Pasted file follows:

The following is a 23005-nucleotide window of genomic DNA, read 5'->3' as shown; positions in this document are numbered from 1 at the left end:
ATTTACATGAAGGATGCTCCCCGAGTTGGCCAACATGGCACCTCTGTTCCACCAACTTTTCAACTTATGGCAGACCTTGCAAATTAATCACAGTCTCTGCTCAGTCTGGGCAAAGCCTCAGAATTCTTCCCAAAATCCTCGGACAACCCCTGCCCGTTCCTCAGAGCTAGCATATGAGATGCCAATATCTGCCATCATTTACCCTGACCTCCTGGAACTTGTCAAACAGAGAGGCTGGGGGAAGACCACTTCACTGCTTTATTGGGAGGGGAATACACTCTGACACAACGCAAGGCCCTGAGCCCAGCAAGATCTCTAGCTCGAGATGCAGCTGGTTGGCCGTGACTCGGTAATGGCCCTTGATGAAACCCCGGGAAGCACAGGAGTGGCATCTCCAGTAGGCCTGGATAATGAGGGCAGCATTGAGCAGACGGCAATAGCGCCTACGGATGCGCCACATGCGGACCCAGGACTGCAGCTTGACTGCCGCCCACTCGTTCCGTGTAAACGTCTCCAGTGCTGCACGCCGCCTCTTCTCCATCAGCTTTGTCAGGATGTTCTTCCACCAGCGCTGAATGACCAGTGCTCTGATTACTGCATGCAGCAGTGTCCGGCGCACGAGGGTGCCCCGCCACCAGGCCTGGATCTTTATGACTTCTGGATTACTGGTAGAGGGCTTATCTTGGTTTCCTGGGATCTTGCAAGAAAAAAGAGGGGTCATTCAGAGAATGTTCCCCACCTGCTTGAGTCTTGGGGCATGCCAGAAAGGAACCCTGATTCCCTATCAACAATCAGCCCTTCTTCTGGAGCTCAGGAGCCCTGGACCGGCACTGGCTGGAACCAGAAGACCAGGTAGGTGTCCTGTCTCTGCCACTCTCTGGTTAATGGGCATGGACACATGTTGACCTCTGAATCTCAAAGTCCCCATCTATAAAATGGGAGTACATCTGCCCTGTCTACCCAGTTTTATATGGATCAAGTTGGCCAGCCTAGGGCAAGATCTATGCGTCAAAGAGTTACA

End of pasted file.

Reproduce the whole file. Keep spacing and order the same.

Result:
The following is a 23005-nucleotide window of genomic DNA, read 5'->3' as shown; positions in this document are numbered from 1 at the left end:
ATTTACATGAAGGATGCTCCCCGAGTTGGCCAACATGGCACCTCTGTTCCACCAACTTTTCAACTTATGGCAGACCTTGCAAATTAATCACAGTCTCTGCTCAGTCTGGGCAAAGCCTCAGAATTCTTCCCAAAATCCTCGGACAACCCCTGCCCGTTCCTCAGAGCTAGCATATGAGATGCCAATATCTGCCATCATTTACCCTGACCTCCTGGAACTTGTCAAACAGAGAGGCTGGGGGAAGACCACTTCACTGCTTTATTGGGAGGGGAATACACTCTGACACAACGCAAGGCCCTGAGCCCAGCAAGATCTCTAGCTCGAGATGCAGCTGGTTGGCCGTGACTCGGTAATGGCCCTTGATGAAACCCCGGGAAGCACAGGAGTGGCATCTCCAGTAGGCCTGGATAATGAGGGCAGCATTGAGCAGACGGCAATAGCGCCTACGGATGCGCCACATGCGGACCCAGGACTGCAGCTTGACTGCCGCCCACTCGTTCCGTGTAAACGTCTCCAGTGCTGCACGCCGCCTCTTCTCCATCAGCTTTGTCAGGATGTTCTTCCACCAGCGCTGAATGACCAGTGCTCTGATTACTGCATGCAGCAGTGTCCGGCGCACGAGGGTGCCCCGCCACCAGGCCTGGATCTTTATGACTTCTGGATTACTGGTAGAGGGCTTATCTTGGTTTCCTGGGATCTTGCAAGAAAAAAGAGGGGTCATTCAGAGAATGTTCCCCACCTGCTTGAGTCTTGGGGCATGCCAGAAAGGAACCCTGATTCCCTATCAACAATCAGCCCTTCTTCTGGAGCTCAGGAGCCCTGGACCGGCACTGGCTGGAACCAGAAGACCAGGTAGGTGTCCTGTCTCTGCCACTCTCTGGTTAATGGGCATGGACACATGTTGACCTCTGAATCTCAAAGTCCCCATCTATAAAATGGGAGTACATCTGCCCTGTCTACCCAGTTTTATATGGATCAAGTTGGCCAGCCTAGGGCAAGATCTATGCGTCAAAGAGTTACA